May 15, 2020
A new study has found that Wondai residents would be at the greatest risk of suffering severe symptoms if the South Burnett had an explosion of COVID-19 cases.
Residents living in the Proston, Hivesville, Murgon, Nanango and Yarraman postcode areas would be at a similar risk if a COVID-19 outbreak occurred in those postcode areas.
Those living in Mondure, Wooroolin and Cooyar would have slightly less risk, while those living in the Kingaroy or Goomeri postcode areas would have lower risk again, with Kilkivan the lowest of all.
The information comes from a new study by the UNSW Business School and actuarial consulting firm Finity.
The study has found the South Burnett as a whole has a vulnerable population which would be at severe risk if a COVID-19 outbreak happened here.
UNSW and Finity have prepared a map of Australia – the COVID-19 Susceptibility Index – which links co-morbidities (such as age, cancer, diabetes, cardiovascular disease, obesity and lung disease) against the characteristics of individuals in households (such as age and sex).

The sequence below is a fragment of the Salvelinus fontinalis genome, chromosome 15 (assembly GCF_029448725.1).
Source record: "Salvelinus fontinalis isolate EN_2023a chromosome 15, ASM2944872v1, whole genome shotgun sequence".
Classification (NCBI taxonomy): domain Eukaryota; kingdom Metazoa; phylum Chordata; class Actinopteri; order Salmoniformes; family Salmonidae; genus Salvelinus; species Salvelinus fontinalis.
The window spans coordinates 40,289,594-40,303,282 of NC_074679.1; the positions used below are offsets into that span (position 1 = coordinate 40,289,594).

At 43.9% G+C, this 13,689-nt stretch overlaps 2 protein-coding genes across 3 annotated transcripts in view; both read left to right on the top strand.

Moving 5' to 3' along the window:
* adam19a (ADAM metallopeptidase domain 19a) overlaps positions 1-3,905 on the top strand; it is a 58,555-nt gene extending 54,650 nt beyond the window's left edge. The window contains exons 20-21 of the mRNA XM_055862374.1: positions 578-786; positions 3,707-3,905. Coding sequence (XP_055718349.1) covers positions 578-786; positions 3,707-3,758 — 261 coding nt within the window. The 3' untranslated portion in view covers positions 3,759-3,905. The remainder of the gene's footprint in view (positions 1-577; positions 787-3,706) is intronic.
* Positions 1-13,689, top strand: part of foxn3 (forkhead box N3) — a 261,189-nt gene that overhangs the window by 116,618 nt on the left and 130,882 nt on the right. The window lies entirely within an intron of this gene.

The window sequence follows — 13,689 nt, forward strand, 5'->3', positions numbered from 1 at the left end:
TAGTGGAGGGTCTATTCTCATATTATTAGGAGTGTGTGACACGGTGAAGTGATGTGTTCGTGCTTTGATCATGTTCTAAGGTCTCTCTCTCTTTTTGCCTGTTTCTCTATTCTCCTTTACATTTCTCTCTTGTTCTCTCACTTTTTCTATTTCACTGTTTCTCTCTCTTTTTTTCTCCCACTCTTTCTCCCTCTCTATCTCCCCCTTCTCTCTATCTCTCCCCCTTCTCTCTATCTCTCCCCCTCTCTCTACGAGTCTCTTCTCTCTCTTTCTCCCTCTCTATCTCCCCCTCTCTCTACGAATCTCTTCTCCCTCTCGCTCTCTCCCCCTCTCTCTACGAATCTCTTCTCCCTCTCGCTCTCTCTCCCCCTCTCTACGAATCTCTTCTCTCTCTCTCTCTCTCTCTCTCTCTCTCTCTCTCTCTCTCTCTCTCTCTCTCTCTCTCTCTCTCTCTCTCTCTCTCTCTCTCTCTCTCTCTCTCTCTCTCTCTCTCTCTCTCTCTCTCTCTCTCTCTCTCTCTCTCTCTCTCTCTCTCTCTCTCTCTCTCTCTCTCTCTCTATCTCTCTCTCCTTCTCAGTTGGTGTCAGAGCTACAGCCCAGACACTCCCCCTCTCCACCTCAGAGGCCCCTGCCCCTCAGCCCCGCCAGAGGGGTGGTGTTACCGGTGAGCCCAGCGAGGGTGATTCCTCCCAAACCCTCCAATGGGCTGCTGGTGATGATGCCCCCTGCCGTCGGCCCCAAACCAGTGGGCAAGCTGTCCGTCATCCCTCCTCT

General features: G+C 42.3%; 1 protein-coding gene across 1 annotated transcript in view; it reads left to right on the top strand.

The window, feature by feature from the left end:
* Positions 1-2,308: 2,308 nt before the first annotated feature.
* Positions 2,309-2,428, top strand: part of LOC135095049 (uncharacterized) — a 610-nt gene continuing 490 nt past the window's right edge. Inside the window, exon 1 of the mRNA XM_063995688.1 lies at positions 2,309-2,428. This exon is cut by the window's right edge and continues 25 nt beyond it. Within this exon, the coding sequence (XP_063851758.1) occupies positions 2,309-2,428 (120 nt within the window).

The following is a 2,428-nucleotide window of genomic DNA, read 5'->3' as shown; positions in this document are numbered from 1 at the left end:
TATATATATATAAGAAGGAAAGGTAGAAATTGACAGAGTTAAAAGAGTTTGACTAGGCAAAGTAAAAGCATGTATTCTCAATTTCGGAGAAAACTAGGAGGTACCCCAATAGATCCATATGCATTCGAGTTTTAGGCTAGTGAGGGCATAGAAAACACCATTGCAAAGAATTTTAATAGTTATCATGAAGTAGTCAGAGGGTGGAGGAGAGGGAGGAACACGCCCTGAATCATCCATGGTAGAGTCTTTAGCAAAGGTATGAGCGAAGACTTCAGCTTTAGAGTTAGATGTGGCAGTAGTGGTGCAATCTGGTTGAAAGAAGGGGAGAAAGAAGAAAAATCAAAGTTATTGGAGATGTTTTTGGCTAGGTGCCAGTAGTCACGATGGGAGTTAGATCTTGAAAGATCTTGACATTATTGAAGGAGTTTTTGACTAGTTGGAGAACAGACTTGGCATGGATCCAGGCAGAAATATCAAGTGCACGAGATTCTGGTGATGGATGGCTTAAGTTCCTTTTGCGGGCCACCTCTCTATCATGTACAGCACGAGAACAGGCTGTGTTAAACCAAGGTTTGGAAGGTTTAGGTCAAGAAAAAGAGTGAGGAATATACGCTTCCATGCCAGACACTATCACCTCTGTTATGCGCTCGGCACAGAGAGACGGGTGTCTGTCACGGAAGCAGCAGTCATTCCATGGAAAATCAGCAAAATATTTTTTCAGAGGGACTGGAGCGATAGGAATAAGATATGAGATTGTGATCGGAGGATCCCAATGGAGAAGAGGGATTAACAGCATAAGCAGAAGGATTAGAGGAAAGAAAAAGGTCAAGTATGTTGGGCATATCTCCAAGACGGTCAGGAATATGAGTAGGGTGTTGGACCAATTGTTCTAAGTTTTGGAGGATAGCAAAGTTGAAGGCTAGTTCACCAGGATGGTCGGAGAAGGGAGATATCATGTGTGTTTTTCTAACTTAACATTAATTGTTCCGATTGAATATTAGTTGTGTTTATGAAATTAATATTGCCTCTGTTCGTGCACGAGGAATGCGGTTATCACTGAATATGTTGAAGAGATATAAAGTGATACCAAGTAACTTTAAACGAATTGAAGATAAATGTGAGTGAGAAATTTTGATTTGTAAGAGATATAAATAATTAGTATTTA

The result is a risk rating by postcode area.
The Index models risk based only on co-morbidities. It does not model infection transmissions.
The study sets Wondai’s risk rating at 100 (the highest); Hivesville and Nanango at 99; and Murgon, Proston and Yarraman at 97.
Mondure and Woorolin’s risk rating is 87 and Cooyar 86.
Kingaroy has a 76 risk rating; Goomeri 74; and Kilkivan 56.
Researchers said the results of the study will help Australian authorities make decisions about selectively lifting lockdown or social distancing measures, enabling a balanced approach to reinvigorating the economy while keeping the population safe.
Finity principal and lead researcher Aaron Cutter said the initial results of the study indicated regional areas were more susceptible to severe symptoms if COVID-19 was contracted.
“The results are preliminary but show that while the initial wave of COVID-19 cases was concentrated around capital cities due to population density and proximity to cruise ships and international airports, these areas have lower proportions of highly susceptible individuals compared to the rest of Australia,” Mr Cutter said.
“The Index reveals that regional areas actually have greater susceptibility – not only because of age but due to a number of other key characteristics.
“As Australia’s COVID journey matures, this preliminary information can assist attempts to model the pandemic’s development as well as help inform decisions regarding preventative measures.”
The Department of Health has approached the research team to use the Index.